When I first met my husband at an upscale bar and grill over eight years ago, I waited until he was overcome with love and lust before I broke the bad news:
After days of eyelash batting (him) and heavy breathing (him again), I decided to broach the subject once more, this time offering more details:
“Um…..I wasn’t born in America. I am from Poland. We make good kielbasa.”
“What is wrong with your bra?! Is there a three-digit security code for this thing?!”
You get the drift.
He was obviously so traumatized by the news, that he kept avoiding the subject.
And no, it was just an old stupid bra.
I thought the best way to get him to face the harsh facts was to invite him to meet the family. My family. My Big Fat Polish Family. (I so could have written that movie, but someone more dedicated to the craft beat me to it, damn it).
After a seven course meal, of which eight were made with cabbage, and after repeated attempts to remind my Mama and Tata to “PLEASE speak some FREAKIN English” at the table, I thought for sure our dating days were over.
I was right.
The idiot married me.
Apparently he was, and still is, unfazed by my roots. Or the two dozen crucifixes hanging strategically throughout my parents’ home. Or that “Poland has the best bread.” And that “Poland has the best butter.” And that “Too bad America is not in Poland.”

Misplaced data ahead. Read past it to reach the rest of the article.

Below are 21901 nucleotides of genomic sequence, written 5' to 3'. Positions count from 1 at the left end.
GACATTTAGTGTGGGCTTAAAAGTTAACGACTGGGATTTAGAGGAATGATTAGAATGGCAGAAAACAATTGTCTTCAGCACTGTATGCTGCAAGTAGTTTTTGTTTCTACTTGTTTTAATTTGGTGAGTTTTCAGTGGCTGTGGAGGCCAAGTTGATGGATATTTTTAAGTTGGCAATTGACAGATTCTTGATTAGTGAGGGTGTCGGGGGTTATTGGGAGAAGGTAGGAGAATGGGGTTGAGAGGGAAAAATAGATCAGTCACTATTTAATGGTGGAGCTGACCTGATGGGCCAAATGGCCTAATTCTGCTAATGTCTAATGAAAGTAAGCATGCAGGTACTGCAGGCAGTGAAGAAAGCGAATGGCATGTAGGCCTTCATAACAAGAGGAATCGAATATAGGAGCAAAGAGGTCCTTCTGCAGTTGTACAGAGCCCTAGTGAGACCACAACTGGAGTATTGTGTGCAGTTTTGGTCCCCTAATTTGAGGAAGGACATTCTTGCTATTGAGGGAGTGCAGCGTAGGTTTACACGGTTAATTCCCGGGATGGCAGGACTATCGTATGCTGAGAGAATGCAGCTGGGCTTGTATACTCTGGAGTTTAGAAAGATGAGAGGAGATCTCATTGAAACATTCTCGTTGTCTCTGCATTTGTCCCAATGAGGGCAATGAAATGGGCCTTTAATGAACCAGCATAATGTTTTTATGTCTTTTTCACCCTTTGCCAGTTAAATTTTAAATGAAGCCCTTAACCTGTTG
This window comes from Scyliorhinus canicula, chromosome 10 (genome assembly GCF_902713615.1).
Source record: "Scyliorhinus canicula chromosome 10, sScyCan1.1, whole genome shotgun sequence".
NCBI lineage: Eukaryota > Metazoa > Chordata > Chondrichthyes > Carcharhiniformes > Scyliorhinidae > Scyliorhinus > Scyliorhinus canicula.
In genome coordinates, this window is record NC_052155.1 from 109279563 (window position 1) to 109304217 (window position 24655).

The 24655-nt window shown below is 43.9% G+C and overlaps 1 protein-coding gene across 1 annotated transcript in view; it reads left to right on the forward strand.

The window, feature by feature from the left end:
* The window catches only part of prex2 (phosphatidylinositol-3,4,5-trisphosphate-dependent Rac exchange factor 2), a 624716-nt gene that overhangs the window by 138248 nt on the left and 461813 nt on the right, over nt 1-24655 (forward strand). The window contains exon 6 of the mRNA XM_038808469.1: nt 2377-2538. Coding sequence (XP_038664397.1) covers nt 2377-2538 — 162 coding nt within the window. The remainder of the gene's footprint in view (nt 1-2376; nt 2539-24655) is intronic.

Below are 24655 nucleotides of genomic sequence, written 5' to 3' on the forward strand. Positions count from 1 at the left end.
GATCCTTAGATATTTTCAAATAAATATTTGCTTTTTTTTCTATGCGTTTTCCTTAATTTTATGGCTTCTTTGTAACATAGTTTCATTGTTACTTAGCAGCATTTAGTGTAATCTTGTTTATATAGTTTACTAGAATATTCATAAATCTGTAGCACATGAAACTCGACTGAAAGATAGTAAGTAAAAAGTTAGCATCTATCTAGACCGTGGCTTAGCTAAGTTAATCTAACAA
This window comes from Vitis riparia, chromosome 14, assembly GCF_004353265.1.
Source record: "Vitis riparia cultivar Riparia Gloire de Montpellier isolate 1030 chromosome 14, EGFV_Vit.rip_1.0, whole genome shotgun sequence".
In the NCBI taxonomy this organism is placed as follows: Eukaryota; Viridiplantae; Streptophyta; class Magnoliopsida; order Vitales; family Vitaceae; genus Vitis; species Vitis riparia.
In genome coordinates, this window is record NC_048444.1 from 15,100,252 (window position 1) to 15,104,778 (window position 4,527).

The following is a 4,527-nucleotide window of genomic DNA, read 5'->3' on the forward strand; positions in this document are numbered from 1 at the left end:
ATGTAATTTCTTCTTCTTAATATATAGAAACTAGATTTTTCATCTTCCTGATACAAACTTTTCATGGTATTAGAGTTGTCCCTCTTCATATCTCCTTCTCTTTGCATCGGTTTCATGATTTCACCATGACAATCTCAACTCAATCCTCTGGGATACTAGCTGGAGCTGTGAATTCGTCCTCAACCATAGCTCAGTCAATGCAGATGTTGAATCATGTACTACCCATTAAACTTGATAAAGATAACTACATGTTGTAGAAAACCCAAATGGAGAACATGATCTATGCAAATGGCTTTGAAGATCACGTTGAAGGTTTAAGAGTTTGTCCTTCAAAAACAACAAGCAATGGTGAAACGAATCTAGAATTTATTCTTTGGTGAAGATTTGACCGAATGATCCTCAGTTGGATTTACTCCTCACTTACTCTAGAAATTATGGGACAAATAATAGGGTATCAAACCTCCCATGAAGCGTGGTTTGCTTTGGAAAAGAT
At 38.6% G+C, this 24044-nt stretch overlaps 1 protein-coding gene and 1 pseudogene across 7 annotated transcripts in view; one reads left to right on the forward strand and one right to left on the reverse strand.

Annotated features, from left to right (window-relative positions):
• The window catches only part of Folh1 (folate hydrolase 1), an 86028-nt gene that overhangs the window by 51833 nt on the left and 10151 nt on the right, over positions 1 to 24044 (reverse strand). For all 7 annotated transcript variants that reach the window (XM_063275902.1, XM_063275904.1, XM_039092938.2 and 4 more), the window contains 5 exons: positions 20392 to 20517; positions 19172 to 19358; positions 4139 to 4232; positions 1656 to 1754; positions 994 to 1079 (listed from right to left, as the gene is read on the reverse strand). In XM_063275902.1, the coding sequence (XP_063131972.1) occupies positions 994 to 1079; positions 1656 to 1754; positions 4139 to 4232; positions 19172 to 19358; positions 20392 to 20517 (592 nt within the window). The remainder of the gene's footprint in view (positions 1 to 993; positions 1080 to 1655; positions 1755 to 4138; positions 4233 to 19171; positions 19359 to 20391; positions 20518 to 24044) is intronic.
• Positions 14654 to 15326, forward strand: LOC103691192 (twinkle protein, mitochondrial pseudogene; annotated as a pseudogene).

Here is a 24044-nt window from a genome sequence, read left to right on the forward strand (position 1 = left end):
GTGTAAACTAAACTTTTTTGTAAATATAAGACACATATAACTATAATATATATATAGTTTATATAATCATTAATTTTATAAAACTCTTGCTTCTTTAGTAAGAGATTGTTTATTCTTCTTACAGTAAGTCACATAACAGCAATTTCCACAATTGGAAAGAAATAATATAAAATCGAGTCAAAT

It wasn’t enough that he married me. He wanted to breed too. So now we have two half-Polish (but according to my dad, mostly Polish) boys who will carry on the Polish tradition of pretending to be American. At least during grade school.
But I digress.
So, much to my shock and amazement, my husband has spent the last eight or so years doing the exact opposite that most Polish “F.O.B’s (that’s “fresh off the boat” for you immigrant illiterates) aspire to. He is becoming MORE Polish as the days go by. He can say “Kapusta” (cabbage) at a moment’s notice, and encourages Superman to wear socks with his sandals.
He develops an uncanny accent anytime he speaks to his in-laws:
“No, weee do nat go owt deenner twonight. We rrrrrrrr beeeezi,” and is unfazed by the random little old ladies that give him parenting advice in their native tongue after Sunday mass. He loves beet soup and sauerkraut, and can tell the difference between homemade and store bought Kielbasa. He is a connoisseur of all things Polish. He is a total transplant and I couldn’t be more proud. Or terrified.
But the important thing is that he knows the value of a good ol Polish wife. And that she’ll send him straight to her crazy Uncle Ted’s house in the middle of a tiny village on the outskirts of Krakow if he should ever forget.
They don’t call him Crazy Uncle Ted for nothin.
So the gist of it is is that he adopted our way of life because for some reason, it made sense to him. And didn’t scare him away. Not even when he was completely outnumbered at our wedding, which was at our Polish church in Los Angeles, lasted 12 hours, began with the bride and groom taking simultaneous shots of vodka and scrounging for pennies on the floor, and had enough food and booze to outfit a small continent (hmmmmm…..I guess there are some benefits).
I do think we ought to talk before sending the boys to Polish school. It’s where I um, learned all that great stuff you loved about me when we first met…..
So thanks honey.
I appreciate your embracing my culture as your own.
And for loving cabbage almost as much as the purebreds do.